OC's James in front of his pieces for Thank You, a one-night exhibit at Niagara bar. Photos by Patrick SpearsSmurfo U Dirty's graffiti work on displayOC's Galen with his Dollar StoriesOC's Fernando in front of his drawingsOne of James' paintingsOC's James and curator GiaGalen's Dollar Stories with some $1 bills Gitoo and OC's QuianaPaula and OC's Will James adjusts one of his paintingsOC's Galen, Makalya, Kyle, Hayden, and Dylan Niagara hosted the eventOC's Mariah and Barrington OC's Oak, Makayla, Koa, and Simon

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    Oh hey, flared pants, long time no see! The classic silhouette is finally back from the dead, out to avenge the skinny jeans that killed it. All over the place, there are people throwing around terms like “boot-cut” and “bell-bottoms” and “wide leg,” and for good reason. With all of these names for all of these seemingly similar styles, however, it’s easy to get overwhelmed. So let’s break down what’s what in the world of flares.

    Wide-leg pants begin to taper away from the body at the very start of the leg. This style began, strangely enough, from Navy uniforms, as the loose leg made the pants easy to remove when wet in the unfortunate event someone fell overboard. These from Eckhaus Latta and this Adam Selman pair are both good examples of this style (as well as the perfect seafaring companions, apparently). 

    Bell-bottoms start to taper away right at the knee. Their first notable appearance was in the '60s, when hippies and peace protesters started modifying their normal peg pants by cutting the outer seam up to the knee and sewing in triangle-shaped colorful fabric inserts. If you’re not the free love, DIY type, these Mother of Pearl guys are a good place to start.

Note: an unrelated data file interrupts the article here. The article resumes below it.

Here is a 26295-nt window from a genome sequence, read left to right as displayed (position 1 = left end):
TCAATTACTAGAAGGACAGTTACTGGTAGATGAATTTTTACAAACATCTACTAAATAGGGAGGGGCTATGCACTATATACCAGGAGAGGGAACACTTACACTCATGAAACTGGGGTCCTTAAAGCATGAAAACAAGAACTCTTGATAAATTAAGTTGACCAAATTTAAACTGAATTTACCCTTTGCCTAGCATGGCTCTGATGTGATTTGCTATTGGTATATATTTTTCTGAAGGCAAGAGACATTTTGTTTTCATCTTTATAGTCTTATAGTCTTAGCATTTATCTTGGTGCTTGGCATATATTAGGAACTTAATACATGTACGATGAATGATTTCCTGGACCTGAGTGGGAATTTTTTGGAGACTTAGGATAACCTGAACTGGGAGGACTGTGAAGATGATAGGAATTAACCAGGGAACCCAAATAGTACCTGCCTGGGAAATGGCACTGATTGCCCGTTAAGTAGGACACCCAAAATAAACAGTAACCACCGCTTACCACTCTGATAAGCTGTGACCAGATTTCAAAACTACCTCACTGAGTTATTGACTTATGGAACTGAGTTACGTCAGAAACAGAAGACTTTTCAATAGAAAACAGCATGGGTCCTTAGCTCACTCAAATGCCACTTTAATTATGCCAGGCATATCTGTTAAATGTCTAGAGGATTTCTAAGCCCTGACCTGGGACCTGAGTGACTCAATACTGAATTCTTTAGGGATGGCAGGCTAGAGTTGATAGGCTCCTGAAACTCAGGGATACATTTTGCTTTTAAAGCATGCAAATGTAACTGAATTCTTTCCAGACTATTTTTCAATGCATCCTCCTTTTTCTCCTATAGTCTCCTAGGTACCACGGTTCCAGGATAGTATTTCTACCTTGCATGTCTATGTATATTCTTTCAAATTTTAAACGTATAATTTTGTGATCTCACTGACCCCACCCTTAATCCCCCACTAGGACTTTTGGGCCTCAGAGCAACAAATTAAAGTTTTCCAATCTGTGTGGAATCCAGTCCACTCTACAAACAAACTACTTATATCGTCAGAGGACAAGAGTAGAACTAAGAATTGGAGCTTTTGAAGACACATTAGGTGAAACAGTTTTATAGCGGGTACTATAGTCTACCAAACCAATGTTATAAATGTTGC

Boot-cut pants taper just at the bottom of the leg. They were originally created for cowboys and coal miners to accommodate, well, boots being worn under the pants. No longer just for rough-and-tumble bad boys, Marques’Almeida and Suno have you covered.

    Check out the slideshow above for more covetable iterations of the skinny jeans' more dimensional sister.  Marques'Almeida Crushed Velvet Capri Pants in silver Adam Selman Stretch Twill Wide Leg Work Pants in red Proenza Schouler Suede Wide Leg Trousers in paprika Suno Floral Jacquard Cropped Wide-Leg Pants in floral Anthony Vaccarello x Versus Printed Pants in white/black Mother of Pearl Payton Wide Trousers

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    In the school of fashion rebels, there are a few kids who stand alone. One original, of course, is the influential Maison Martin Margiela, the Parisian house that disrupts not by clan or culture, but through offbeat plays of intellect.

    Now, fashion's notoriously secretive house (a fading title, given the recent news of John Galliano's addition) brings another design rethink with MMM 12 Line's "Héritage" collection, singular fine jewelry inspired by family heirlooms and reimagined for the modern mind. As MMM puts it, these pieces, made in-house in the brand's Antwerp accessories studio, live outside the “traditionally closed Héritage circle”—think a deceptively simple aesthetic to celebrate the undone and ephemeral. Gold rings are split, engagement bands are divided into two, and signet bracelets are ruptured. 

    We have our eye on the Alliance Split Ring—a beveled, simple band that winds up the finger—and the unisex Chevaliere Split Bracelet, bisected and pretty darn perfect with any outfit. Of course, if we were really allowing ourselves to indulge, we'd also add the Alliance Split Diamond Ring to the top of our holiday lists. What's not to want?